What to eat and drink in Île-de-France?
Updated: May 31
When you go to Paris, you will find all kinds of food, whether it is from different regions in France or from around the world. But have you ever wondered what you can eat and drink in the Ile de France / Paris region while staying local? What are the dishes and drinks that are made in the region? We're here to help you find out!
Discover with us:
Entrecôte with French fries
You will find this dish in almost every restaurant and bistro in Ile de France (and easily in the rest of France). This very famous and typical dish of French gastronomy is a dish that will please all meat lovers!
France is gifted to invent dishes accidentally, and this sauce does not escape the list! According to the rumor, a chef invented this sauce in Saint Germain en Laye, while wanting to make up for a missed sauce, which pleased the customer very much asking him what this new sauce is. The sauce is made of wine, vinegar, shallots, eggs, butter, and other small assortments.
Miam! France and its cheeses, if you go to the Ile de France, try the famous coulommiers, a cheese that looks like camembert, but tastes like brie (it is part of the same family as brie). So, if you like cheese, try it, it will not leave you indifferent!
It would have appeared in a Parisian bistro for the first time in 1910. This delicious dish is made of slices of bread with slices of cheese and ham inside, it can also be topped with grated cheese (if you add an egg on top you have a Croque-madame like on the picture!).
For the fun fact, the origin of its name has always been a mystery, so one day a certain Michel Lunarca would have launched a rumor to laugh that this dish bears this name because it would be human flesh inside.
Soupe à l’oignon
Although it has existed for centuries and not only in France, its French version would also have appeared in France in the 17th century. Once again, the origin is not very certain, but some legends say that it would be King Louis XV who was in his hunting lodge and found only onions, champagne, and butter, and thus invented the French onion soup.
Although today's version does not include champagne but is composed of caramelized onions and beef broth (with, as is often the case in France, breadcrumbs), the recipe is still popular in France. So, if you want to eat a royal dish in France you know what to get now!
You probably already know the little French cakes called macaroons, but do you know the unavoidable and incomparable Ladurée macaroons? A French brand that has managed to distinguish itself by making macaroons with such a fragrant and delicious taste! You'll find many flavors, including some special editions to match the celebrations.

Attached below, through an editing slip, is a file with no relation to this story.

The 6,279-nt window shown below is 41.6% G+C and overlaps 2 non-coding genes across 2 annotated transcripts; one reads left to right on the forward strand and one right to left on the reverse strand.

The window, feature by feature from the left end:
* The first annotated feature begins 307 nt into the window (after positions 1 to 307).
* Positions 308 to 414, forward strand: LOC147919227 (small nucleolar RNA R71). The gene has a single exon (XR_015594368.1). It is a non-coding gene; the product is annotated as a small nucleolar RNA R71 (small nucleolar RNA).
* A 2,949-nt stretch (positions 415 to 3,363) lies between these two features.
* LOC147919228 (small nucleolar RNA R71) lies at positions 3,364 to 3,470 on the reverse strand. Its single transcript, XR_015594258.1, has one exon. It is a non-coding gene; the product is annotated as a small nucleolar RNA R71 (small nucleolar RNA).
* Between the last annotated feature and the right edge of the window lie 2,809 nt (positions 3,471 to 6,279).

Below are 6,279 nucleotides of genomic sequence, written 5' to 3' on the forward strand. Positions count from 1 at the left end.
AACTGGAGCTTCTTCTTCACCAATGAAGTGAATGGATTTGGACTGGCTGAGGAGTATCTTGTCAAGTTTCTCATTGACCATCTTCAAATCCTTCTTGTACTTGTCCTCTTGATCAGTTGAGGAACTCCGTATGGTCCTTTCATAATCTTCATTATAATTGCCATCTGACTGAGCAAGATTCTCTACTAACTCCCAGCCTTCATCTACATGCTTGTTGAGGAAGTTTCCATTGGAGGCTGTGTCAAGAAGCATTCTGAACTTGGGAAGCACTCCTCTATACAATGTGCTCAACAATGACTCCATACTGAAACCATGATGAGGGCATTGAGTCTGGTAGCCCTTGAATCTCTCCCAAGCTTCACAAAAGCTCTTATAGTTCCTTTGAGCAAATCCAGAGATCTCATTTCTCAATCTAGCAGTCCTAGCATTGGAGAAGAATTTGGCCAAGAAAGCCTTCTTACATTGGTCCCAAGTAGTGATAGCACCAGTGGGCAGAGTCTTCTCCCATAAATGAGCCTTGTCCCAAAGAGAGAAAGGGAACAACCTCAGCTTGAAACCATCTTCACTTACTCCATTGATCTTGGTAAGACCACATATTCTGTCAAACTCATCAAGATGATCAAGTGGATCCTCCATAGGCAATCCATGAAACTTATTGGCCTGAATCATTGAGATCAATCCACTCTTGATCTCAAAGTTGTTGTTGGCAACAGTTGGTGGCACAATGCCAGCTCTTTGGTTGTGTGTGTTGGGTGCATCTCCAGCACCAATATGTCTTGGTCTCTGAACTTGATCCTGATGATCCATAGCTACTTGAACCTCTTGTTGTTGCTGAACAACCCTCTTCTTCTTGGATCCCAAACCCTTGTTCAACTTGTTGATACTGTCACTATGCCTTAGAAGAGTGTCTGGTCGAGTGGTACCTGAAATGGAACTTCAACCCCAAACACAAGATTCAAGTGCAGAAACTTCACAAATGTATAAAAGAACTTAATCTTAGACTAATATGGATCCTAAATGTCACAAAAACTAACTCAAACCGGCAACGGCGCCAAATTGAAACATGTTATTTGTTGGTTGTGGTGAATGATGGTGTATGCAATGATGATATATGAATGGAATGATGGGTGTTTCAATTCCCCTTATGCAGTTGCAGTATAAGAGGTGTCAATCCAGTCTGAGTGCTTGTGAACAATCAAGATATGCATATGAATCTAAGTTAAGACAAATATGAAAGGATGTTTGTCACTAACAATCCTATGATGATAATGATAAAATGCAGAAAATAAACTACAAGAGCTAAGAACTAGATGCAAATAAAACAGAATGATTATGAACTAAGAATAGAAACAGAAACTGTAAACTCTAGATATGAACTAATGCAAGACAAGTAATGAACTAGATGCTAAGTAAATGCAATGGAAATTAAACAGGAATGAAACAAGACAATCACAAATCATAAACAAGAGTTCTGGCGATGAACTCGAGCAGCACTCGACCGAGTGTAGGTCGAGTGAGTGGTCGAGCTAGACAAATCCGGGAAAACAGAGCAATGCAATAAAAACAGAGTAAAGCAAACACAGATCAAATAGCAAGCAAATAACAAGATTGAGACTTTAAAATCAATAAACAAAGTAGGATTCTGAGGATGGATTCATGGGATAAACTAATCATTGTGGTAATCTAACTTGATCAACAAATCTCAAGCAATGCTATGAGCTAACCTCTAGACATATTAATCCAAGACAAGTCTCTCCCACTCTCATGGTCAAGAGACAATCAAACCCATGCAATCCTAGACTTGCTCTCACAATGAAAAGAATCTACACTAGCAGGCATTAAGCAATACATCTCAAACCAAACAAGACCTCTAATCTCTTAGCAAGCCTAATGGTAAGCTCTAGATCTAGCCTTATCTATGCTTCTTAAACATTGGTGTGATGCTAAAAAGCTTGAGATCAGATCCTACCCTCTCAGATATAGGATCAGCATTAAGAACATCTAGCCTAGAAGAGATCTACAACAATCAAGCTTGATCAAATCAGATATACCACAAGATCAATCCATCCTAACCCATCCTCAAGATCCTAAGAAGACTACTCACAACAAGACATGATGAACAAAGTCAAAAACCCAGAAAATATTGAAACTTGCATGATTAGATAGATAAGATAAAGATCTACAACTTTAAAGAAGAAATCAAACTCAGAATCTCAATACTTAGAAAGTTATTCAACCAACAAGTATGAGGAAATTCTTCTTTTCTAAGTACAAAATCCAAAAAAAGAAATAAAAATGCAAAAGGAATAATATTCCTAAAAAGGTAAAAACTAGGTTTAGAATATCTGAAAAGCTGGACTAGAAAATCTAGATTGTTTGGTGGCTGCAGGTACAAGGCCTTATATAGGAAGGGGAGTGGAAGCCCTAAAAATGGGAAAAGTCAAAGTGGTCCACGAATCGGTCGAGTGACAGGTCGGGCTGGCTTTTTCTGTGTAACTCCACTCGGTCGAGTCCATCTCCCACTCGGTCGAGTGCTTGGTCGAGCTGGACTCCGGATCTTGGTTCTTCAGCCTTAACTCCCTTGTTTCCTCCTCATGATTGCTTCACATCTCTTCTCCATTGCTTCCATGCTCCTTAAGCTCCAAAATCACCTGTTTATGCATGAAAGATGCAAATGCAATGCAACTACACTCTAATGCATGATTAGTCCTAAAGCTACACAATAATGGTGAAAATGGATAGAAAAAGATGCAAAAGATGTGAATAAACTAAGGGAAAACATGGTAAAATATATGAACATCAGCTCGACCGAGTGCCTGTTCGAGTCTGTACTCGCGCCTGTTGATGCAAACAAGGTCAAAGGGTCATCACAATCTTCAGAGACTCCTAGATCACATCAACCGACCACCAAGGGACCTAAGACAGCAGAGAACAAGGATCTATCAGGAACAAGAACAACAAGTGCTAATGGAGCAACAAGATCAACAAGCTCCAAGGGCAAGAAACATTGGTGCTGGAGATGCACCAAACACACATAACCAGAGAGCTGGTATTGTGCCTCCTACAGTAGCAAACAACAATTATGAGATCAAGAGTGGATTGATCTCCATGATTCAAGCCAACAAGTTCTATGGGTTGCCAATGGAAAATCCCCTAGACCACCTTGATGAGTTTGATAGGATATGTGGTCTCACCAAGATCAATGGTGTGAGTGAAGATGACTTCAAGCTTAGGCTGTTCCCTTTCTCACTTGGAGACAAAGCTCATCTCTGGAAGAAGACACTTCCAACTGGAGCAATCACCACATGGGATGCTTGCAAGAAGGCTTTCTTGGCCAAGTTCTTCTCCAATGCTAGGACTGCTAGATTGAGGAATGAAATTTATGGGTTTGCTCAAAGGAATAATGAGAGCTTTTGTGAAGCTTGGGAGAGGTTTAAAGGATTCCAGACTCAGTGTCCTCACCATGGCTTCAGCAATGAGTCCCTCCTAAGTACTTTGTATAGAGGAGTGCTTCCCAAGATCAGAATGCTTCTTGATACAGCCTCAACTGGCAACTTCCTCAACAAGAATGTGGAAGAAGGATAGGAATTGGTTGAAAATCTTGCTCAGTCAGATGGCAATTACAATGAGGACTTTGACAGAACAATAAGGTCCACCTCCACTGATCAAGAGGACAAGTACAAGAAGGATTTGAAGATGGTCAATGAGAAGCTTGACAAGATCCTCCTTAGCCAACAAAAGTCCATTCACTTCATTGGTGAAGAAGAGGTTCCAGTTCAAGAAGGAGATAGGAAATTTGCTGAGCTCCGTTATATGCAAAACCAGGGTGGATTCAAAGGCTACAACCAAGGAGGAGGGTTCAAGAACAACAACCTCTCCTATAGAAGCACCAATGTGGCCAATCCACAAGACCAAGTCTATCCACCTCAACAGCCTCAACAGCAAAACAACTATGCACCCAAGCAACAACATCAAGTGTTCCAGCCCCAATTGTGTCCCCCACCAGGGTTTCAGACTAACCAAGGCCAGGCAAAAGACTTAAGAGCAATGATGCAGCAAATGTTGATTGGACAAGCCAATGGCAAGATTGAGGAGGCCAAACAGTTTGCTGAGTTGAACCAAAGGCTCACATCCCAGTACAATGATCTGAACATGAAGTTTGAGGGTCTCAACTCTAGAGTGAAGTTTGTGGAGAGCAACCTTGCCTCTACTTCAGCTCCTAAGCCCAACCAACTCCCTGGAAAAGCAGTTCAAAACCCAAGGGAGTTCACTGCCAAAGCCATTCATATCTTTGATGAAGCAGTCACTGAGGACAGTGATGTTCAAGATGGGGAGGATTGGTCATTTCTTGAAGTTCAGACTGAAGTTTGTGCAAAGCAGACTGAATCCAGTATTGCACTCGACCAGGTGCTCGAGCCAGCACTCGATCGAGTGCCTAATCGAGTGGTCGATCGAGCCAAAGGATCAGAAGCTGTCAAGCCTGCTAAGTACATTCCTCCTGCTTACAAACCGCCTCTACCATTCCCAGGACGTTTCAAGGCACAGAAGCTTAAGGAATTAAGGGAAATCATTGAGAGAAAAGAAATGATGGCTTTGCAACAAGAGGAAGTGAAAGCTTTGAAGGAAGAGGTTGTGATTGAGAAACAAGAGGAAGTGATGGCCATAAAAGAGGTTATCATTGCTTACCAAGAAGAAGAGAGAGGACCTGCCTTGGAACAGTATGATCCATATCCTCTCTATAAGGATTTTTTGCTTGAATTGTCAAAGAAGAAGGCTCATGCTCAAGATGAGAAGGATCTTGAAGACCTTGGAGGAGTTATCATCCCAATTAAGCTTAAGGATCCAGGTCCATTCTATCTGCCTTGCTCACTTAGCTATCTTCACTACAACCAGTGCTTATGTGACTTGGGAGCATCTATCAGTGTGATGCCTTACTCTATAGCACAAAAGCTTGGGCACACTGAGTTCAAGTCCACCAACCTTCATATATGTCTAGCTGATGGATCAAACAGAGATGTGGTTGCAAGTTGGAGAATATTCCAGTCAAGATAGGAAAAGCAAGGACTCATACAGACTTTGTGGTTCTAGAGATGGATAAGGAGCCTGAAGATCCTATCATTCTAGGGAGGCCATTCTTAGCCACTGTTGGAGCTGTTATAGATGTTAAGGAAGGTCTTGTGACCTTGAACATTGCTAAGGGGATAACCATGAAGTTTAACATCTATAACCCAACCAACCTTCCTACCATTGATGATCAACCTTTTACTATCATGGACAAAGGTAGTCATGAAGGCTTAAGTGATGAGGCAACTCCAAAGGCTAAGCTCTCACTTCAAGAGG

We all know this typical French pastry, but what we often forget is that it was not officially born in France but in Austria! Or another version would say in Italy. Despite its not so French origin, it remains a must-have pastry during a stay in France!
Originally invented as a tribute to the Paris-Brest-Paris bicycle race, the bicycle wheel-shaped cake (although nowadays few pastry chefs make the spokes of the wheel), is made of a choux pastry filled with a praline mousseline cream, a real treat that you will find in almost every bakery in the Île de France!
This cake, created in Paris, is a real delight! Rumor has it that the cake was named after the Opera because the creator's wife compared the cake to the stage of the Opéra Garnier.
Le Saint Germain
If you are not allergic to peanuts, you will love this cake! This almond cake is both light and delicious! It was created in Saint Germain en Laye, in honor of the bishop Saint Germain.
Although the price is high, Berthillon ice creams and sorbets are well worth their price due to their incomparable taste, take a pear sorbet and you will have trouble knowing if you are eating a pear or a Berthillon sorbet! The original store is located on the Ile de la Cité, but now you can find Berthillon ice creams and sorbets in many restaurants and bistros in the French capital.
Invented during the first half of the 16th century and perfected to become the current chouquette during the second half of the 18th century, the chouquette is a very famous pastry, made of a small cabbage sprinkled with large sugar grains.
This liqueur based on cognac and orange peel is made in Ile de France (in the Yvelines) and is famous among the French.
Noyau de Poissy
This other liqueur, also produced in the Yvelines (a department of the region) in the Île de France, is made from the maceration of apricot kernels in cognac.
So if you go to this region, we also recommend the restaurant Le Châlet des îles in the Bois de Boulogne (Paris) to eat French dishes and high gastronomy, and the restaurant theater ReminiSens in Versailles to return to the 18th century. And check out our articles on visiting Paris and visiting Versailles to learn more. Follow us on Instagram @thewalkingparrot to keep up to date on the release of our next articles!